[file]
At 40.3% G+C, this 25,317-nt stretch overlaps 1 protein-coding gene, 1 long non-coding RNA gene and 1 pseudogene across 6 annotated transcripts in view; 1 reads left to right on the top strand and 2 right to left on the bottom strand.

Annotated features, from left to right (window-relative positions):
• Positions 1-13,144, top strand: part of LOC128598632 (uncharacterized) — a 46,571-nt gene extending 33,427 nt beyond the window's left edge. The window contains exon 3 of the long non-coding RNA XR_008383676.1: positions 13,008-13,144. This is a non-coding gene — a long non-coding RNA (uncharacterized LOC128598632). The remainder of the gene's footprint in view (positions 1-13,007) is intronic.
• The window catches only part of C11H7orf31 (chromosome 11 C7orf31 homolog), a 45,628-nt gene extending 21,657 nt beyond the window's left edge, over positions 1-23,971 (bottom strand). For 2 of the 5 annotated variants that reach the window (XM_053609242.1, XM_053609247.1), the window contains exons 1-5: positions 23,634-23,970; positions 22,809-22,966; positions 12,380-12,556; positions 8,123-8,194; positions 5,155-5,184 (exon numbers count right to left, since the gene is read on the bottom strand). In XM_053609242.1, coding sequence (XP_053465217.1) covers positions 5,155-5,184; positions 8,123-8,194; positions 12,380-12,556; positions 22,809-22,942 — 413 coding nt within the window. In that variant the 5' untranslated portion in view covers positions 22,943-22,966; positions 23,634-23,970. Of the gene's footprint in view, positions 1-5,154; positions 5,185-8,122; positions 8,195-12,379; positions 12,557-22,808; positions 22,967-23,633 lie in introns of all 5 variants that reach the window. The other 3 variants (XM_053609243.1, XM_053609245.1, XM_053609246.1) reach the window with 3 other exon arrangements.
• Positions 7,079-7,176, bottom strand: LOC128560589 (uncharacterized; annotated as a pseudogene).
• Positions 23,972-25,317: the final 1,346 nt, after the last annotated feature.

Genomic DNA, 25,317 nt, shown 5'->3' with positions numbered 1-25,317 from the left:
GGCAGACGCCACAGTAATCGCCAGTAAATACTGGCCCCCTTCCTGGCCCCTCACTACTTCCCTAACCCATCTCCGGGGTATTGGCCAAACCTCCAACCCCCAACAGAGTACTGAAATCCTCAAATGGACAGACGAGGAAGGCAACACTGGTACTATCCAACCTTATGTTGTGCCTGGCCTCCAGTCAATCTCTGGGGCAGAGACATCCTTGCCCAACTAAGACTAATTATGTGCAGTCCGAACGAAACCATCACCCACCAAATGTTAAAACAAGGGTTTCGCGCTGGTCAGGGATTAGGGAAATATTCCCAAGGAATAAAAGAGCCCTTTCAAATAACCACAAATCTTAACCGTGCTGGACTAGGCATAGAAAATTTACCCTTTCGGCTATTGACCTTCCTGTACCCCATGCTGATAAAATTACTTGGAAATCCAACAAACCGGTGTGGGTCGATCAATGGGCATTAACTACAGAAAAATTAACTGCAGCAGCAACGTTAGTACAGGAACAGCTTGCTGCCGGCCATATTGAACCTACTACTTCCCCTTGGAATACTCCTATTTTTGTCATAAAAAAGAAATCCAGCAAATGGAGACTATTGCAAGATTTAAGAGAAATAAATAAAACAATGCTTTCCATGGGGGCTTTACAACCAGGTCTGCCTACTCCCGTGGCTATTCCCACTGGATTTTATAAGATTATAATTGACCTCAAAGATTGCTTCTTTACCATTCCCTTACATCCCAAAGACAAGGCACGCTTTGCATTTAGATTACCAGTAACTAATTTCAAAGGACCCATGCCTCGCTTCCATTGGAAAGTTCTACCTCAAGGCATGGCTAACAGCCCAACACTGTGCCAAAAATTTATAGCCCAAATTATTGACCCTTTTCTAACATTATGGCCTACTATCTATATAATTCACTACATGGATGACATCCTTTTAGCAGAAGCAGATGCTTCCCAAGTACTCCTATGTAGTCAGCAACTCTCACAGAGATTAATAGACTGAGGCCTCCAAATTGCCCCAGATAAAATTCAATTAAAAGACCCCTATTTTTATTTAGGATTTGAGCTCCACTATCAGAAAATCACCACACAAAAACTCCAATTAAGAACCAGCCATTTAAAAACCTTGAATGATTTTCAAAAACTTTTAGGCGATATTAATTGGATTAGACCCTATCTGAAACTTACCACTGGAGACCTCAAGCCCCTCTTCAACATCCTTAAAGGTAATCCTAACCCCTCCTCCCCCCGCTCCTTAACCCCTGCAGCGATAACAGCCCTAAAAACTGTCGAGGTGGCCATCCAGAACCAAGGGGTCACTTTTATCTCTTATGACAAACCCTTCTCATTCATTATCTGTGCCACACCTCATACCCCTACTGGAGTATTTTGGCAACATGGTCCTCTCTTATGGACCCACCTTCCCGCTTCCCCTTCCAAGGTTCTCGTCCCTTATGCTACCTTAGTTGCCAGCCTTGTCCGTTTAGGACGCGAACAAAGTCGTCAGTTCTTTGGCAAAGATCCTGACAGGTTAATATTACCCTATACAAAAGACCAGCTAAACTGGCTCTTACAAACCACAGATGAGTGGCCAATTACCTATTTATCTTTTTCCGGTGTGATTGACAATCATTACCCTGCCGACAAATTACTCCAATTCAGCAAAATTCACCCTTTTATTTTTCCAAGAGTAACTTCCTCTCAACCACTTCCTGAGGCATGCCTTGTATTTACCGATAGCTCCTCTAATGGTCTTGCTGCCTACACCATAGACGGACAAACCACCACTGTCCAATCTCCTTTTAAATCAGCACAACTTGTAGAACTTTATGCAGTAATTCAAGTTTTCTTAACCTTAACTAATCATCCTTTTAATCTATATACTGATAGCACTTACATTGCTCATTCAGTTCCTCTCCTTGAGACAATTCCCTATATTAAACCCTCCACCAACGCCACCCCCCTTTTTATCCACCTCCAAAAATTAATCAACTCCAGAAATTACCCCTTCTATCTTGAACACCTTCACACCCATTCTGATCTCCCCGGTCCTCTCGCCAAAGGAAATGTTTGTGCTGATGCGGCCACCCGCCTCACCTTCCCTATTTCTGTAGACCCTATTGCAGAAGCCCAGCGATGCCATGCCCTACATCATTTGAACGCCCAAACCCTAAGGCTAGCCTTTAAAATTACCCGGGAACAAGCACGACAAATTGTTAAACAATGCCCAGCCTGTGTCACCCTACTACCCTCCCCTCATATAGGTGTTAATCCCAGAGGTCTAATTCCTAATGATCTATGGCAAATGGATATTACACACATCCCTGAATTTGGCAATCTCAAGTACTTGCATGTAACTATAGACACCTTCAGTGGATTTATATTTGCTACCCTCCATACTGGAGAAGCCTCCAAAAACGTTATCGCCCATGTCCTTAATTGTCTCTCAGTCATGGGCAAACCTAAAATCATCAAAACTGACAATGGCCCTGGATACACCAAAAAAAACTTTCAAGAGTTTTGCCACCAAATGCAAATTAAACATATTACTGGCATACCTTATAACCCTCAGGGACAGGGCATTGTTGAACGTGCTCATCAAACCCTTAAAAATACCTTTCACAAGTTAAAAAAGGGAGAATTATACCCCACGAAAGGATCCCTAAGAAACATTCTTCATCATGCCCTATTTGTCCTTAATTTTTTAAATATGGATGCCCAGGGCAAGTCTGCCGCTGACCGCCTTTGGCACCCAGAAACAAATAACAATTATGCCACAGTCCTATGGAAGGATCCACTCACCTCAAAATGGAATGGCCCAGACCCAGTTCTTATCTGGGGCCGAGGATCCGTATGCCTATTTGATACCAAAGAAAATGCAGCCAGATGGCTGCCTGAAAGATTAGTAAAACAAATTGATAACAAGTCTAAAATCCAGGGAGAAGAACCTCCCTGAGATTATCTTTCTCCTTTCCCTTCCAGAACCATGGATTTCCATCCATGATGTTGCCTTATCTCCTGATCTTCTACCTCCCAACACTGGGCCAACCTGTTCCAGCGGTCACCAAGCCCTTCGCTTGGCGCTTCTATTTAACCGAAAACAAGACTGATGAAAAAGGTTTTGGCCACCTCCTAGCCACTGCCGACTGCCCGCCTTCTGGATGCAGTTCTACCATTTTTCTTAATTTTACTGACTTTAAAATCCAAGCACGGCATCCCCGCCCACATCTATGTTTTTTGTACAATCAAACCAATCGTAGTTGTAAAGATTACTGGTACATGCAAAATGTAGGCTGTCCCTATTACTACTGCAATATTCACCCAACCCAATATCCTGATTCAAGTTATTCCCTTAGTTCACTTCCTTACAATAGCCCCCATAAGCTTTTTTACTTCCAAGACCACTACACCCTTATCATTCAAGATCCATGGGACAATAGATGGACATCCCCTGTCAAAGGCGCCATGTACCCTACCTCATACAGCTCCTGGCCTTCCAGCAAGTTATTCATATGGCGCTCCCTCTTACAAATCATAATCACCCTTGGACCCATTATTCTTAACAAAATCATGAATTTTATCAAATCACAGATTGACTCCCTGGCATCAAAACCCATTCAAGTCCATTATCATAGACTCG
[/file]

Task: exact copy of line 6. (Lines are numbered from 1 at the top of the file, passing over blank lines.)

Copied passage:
• Positions 23,972-25,317: the final 1,346 nt, after the last annotated feature.